Wanted: Log truck drivers—will train
By SHOLEH PATRICK Northwest Mining and Timber Editor
Taken from Fall Issue of NW Mining and Timber in the Sept 26, 2018 edition of CDA Press and Shoshone News-Press
Feedback and suggestions appreciated at Sholeh@cdapress.com.
Not interested in a four-year degree? How does $250 to $300 a day sound, after just weeks of training (you say when) — no experience necessary?
Work in the forest. Be home at night. Job practically guaranteed.
Log truck drivers are desperately wanted in Idaho. That’s for women, too; technology has made this an equal opportunity market.
- The shortage.With a nationwide freight driver shortage surpassing 63,000, bigger forest fires driving coordinated efforts at fuels reduction, and a robust local timber industry, logging contractors are increasingly in demand. So folks at Idaho Forest Group (IFG), North Idaho College, and Wes Olson Trucking have joined forces for a solution: A new log truck driving course to be delivered by NIC’s Workforce Training Center. With a tentative October launch (pending the hiring of an instructor) the course is affordable, adaptable to students’ schedules, and very hands-on, thanks to a log truck donated by IFG on Aug. 30.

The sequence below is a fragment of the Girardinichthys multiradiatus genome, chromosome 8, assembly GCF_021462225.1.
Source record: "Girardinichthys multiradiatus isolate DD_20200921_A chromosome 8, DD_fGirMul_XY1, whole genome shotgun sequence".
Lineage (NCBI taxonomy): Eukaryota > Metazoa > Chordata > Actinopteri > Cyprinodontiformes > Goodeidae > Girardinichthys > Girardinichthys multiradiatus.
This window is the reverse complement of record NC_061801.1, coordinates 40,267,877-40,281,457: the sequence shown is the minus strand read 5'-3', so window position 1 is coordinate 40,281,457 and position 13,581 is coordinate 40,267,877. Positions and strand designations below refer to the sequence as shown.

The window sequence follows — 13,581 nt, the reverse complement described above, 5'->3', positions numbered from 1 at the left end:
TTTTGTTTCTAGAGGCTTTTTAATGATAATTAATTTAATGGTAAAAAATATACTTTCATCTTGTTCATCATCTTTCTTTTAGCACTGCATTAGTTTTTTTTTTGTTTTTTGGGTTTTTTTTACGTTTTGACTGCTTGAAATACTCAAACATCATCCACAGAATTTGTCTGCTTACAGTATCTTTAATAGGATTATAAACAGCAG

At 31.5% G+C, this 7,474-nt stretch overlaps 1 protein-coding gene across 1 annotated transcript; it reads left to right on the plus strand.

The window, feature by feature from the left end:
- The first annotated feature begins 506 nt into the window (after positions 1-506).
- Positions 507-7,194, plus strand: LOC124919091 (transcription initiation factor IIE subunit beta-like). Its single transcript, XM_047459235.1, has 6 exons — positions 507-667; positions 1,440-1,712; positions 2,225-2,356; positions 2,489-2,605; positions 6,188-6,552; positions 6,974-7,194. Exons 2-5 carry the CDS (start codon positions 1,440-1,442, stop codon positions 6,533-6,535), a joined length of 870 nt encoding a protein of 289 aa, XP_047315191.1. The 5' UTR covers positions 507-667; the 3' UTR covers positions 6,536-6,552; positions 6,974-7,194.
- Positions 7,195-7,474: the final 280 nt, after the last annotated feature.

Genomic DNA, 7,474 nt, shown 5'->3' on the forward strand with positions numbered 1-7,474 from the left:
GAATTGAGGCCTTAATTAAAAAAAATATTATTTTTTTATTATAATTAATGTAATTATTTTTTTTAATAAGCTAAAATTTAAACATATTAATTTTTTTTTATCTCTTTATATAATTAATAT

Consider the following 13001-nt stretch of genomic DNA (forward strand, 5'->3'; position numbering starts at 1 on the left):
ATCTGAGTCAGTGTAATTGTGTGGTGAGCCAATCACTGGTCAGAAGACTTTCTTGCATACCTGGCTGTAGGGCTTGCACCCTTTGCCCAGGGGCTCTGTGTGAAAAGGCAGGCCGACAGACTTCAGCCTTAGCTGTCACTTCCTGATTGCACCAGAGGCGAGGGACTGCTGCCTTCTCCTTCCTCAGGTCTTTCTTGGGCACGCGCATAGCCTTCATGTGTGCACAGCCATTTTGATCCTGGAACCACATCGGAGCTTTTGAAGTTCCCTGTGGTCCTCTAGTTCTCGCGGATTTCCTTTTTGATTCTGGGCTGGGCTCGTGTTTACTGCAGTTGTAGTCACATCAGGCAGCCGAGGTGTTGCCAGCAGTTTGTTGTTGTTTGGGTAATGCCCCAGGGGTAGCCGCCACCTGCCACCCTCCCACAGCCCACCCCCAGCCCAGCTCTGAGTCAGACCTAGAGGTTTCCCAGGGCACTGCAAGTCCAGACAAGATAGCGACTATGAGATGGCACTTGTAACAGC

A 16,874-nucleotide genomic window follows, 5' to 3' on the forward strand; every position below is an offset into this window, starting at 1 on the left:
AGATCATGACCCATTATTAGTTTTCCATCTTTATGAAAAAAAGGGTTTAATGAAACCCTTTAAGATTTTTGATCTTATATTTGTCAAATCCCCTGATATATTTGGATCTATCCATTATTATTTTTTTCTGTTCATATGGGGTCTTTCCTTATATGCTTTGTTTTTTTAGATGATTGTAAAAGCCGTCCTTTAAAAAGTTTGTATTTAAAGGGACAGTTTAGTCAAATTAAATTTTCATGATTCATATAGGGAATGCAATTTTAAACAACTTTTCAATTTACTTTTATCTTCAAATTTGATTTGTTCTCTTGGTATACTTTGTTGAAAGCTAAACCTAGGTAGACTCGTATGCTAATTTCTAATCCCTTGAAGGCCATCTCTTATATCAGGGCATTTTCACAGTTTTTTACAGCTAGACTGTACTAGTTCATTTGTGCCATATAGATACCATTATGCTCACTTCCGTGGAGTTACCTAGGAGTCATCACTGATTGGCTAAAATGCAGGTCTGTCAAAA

Tom Schultz is IFG’s Vice President of Government Affairs, and former director of the Idaho Department of Lands. “We already have a relationship with NIC helping with millwright programs, along with other industry partners. When we acquired a mill in St. Regis, we saw an opportunity to supply a log truck to them.”
Idaho Forest Group is the eighth largest forest products producer in the United States. Its concerns about the driver shortage are representative of the industry.
“The industry has been concerned about the huge shortage of log truck drivers,” said Mitzi Michaud, NIC’s Workforce and Community Education Coordinator. “They really take care of their contractors, so Beti Becker with IFG approached (Workforce Training Center Director) Marie Price about donating the log truck, and how could we implement that into a program that might recruit log truck drivers for contractors in the area.”